There is a lot of talk about brands taking stands in today’s marketing world where doing the right thing has become vital to an organization’s reputation and customer base. In the 2018 Edelman Earned Brand study, statistics show that 65% of consumers now buy on belief or buy from brands having similar morals, values, and beliefs on social issues and politics. This is up 13% from 2017.
Likewise, companies like to showcase their brand by leading and participating in events, which begs the question, what do your gatherings say about your business?
Participants are examining social and environmental issues related to every aspect of events—from the diversity of the speakers, to the healthiness of the food, to whether the location requires heavy-emitting transportation. Recently, CES, the leading business technology show, came under fire for not having a single woman deliver any of the keynote addresses. After significant pressure, the 2019 show provided a well-balanced speaker line up.
Considering these factors, your organization’s event could either be a marketing opportunity or a public image nightmare.
Whether you serve on the sustainability or marketing team, your role in bringing the organization’s vision and image to the event stage is vital. Asking a series of questions in the early stages of designing the experience is an important first step. These questions may help you get started:
- Does your organization have a sustainability mission, value statement or policy?
- Think about your last event, what do you remember about the sustainable initiatives?
- Do both the forward-facing and behind the scenes sustainability initiatives line up with your social and environmental commitments?
- What gaps exist? Are there things you could be doing but are not?
- What opportunities are not being realized? Are there steps you are taking that are not being communicated?
- How transparent are you with your community about your event sustainability journey (good and bad)?
- How do you involve attendees in the process? Do you share choices you’ve made on their behalf and encourage their involvement?
- How do you systemize practices so that attendees feel confident no matter where they attend one of your meetings, that certain things are in place? (mass transit, healthy food, venue recycling, giving back to the community, etc.)
- If pictures of your event showed up online, would you be proud or chagrined from sustainability and social perspectives?
Real World Examples
If your organization’s mission is to work with business to create a just and sustainable world like BSR, Business for Social Responsibility, you know your event better walk the talk. When BSR convenes more than 800 senior level executives from around the world to work on solutions to our most complex sustainability challenges, the experience must be sustainable as well. Each aspect of the event from signage on 100% post-consumer recycled content substrate to no disposable service ware to healthy, local food choices and attention to detail is needed. BSR requires their conference link closely with the global initiatives outlines by the UN SDGs. The full report offers more insight into conscious effort taken.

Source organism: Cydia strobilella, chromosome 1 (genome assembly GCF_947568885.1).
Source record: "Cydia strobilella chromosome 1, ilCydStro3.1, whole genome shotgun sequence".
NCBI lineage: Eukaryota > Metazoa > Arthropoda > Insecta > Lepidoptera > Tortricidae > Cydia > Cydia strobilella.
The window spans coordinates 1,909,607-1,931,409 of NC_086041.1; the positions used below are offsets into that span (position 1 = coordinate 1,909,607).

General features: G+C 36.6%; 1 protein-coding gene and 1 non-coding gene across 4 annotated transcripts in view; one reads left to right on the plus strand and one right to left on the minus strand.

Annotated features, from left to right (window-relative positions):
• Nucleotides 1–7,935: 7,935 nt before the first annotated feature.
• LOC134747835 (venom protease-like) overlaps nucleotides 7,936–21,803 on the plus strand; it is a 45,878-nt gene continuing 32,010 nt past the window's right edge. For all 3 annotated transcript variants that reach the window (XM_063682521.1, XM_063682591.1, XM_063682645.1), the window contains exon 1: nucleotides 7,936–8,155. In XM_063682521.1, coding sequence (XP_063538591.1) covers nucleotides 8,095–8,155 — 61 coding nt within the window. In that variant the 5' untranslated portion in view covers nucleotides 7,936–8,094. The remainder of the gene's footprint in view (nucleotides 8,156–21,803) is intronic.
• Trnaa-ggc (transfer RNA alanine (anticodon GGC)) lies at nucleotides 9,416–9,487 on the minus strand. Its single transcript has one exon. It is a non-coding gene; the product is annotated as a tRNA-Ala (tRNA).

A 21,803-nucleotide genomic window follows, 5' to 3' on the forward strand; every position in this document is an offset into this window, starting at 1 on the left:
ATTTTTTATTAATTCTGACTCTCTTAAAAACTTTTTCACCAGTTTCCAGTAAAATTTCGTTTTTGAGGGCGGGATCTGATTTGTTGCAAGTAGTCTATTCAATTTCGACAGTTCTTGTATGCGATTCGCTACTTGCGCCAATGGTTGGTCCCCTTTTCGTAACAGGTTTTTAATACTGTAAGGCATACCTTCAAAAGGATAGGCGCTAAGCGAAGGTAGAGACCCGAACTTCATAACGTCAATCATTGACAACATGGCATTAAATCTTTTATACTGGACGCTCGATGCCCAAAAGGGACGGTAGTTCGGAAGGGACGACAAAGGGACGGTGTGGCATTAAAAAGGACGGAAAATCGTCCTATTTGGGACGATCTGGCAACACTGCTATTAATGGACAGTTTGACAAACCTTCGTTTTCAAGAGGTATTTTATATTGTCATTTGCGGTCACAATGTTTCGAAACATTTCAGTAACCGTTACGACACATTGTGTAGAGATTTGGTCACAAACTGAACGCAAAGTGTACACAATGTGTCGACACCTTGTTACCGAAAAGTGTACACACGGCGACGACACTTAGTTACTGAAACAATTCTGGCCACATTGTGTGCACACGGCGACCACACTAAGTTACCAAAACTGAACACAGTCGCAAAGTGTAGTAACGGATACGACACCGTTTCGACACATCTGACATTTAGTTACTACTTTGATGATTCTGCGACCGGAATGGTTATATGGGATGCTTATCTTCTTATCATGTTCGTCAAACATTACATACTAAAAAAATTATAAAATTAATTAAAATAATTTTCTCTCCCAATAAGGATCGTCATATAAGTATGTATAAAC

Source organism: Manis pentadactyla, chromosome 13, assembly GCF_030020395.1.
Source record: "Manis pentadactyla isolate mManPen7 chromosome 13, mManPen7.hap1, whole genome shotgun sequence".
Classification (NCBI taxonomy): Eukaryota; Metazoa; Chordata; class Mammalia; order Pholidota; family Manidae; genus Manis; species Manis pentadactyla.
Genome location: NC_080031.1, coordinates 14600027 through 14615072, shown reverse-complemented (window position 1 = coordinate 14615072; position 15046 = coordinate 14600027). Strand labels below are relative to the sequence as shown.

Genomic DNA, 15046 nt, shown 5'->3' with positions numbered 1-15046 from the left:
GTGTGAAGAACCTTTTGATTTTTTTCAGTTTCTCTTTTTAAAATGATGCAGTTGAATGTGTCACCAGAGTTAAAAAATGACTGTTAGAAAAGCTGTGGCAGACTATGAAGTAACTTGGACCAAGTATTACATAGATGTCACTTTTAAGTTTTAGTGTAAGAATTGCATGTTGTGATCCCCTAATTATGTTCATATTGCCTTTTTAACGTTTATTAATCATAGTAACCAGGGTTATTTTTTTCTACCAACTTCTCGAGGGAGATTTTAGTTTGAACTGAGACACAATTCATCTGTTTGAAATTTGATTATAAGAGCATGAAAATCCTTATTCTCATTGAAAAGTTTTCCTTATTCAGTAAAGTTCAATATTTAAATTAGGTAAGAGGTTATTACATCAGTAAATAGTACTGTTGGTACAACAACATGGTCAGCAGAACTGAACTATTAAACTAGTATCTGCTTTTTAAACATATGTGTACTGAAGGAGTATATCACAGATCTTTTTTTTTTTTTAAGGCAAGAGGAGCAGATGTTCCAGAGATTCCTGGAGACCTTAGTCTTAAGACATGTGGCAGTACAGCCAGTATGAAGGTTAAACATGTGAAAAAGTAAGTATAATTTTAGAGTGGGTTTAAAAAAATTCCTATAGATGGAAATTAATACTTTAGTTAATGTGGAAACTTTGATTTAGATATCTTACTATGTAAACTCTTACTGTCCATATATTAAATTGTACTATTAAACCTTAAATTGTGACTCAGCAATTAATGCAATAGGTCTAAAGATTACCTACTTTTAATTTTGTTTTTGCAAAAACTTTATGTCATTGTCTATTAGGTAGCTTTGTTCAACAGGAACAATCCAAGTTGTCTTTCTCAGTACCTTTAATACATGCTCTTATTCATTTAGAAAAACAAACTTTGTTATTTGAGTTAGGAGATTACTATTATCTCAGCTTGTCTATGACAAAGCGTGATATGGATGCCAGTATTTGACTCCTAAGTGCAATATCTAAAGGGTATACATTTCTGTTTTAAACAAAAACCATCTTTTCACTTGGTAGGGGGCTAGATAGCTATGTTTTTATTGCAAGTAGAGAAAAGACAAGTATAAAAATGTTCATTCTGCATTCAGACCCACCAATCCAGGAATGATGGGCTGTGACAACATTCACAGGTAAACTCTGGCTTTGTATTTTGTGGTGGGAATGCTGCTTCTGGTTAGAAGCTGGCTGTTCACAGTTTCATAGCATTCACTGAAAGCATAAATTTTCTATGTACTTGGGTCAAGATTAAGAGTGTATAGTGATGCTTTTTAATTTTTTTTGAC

Oracle, leading pioneers in sustainable events, produces events around the world in areas where sustainability does not immediately come to mind. Their commitment to greening their events doesn’t waiver especially in this example from Oracle OpenWorld Latin America held in Brazil. In 2018, attendees generated 83% less waste per person than in 2010. All carbon emissions associated with energy generation were offset through the funding of a clean energy project in central Brazil.
Where To Start
Many organizations start with a sustainable event policy which aligns with the overall mission. Components of the sustainable event policy should include:
- Vision Statement
- Important Issues
- Commitment and Scope
- Objectives (key performance indicators)
- Reporting (intention on how things will get reported)
Resource: Sustainable Event Policy Template
Truer today than ever before, “Events are windows to a company’s soul.” There will be winners and losers as the world shifts to radical transparency and holds companies accountable for being good corporate citizens. The risk to your brand is high and can be mitigated by developing a “look good, feel good” image with simple decisions. The choice is yours.